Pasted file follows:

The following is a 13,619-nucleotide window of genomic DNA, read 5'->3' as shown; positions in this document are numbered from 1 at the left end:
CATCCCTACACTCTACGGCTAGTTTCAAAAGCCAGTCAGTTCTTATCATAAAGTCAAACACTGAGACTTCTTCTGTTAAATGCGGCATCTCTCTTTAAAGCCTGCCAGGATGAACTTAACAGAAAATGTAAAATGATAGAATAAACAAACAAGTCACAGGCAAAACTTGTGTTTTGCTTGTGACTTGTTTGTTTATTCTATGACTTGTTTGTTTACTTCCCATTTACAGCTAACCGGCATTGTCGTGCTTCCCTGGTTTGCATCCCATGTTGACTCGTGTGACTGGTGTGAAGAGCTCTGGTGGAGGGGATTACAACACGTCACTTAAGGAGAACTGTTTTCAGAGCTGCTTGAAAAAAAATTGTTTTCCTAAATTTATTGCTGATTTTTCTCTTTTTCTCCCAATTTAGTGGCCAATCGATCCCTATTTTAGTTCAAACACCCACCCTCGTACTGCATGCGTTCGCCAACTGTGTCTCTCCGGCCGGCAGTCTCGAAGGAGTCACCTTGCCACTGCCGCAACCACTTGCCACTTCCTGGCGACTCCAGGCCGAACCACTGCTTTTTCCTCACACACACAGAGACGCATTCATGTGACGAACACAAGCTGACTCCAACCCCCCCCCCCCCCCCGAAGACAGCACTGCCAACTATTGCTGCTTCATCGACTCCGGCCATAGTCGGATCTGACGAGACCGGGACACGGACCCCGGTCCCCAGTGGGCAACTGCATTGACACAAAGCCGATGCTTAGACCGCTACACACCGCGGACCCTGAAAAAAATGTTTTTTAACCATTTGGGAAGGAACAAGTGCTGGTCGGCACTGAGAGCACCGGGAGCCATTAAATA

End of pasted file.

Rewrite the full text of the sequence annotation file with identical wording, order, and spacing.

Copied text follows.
The following is a 13,619-nucleotide window of genomic DNA, read 5'->3' as shown; positions in this document are numbered from 1 at the left end:
CATCCCTACACTCTACGGCTAGTTTCAAAAGCCAGTCAGTTCTTATCATAAAGTCAAACACTGAGACTTCTTCTGTTAAATGCGGCATCTCTCTTTAAAGCCTGCCAGGATGAACTTAACAGAAAATGTAAAATGATAGAATAAACAAACAAGTCACAGGCAAAACTTGTGTTTTGCTTGTGACTTGTTTGTTTATTCTATGACTTGTTTGTTTACTTCCCATTTACAGCTAACCGGCATTGTCGTGCTTCCCTGGTTTGCATCCCATGTTGACTCGTGTGACTGGTGTGAAGAGCTCTGGTGGAGGGGATTACAACACGTCACTTAAGGAGAACTGTTTTCAGAGCTGCTTGAAAAAAAATTGTTTTCCTAAATTTATTGCTGATTTTTCTCTTTTTCTCCCAATTTAGTGGCCAATCGATCCCTATTTTAGTTCAAACACCCACCCTCGTACTGCATGCGTTCGCCAACTGTGTCTCTCCGGCCGGCAGTCTCGAAGGAGTCACCTTGCCACTGCCGCAACCACTTGCCACTTCCTGGCGACTCCAGGCCGAACCACTGCTTTTTCCTCACACACACAGAGACGCATTCATGTGACGAACACAAGCTGACTCCAACCCCCCCCCCCCCCCCGAAGACAGCACTGCCAACTATTGCTGCTTCATCGACTCCGGCCATAGTCGGATCTGACGAGACCGGGACACGGACCCCGGTCCCCAGTGGGCAACTGCATTGACACAAAGCCGATGCTTAGACCGCTACACACCGCGGACCCTGAAAAAAATGTTTTTTAACCATTTGGGAAGGAACAAGTGCTGGTCGGCACTGAGAGCACCGGGAGCCATTAAATA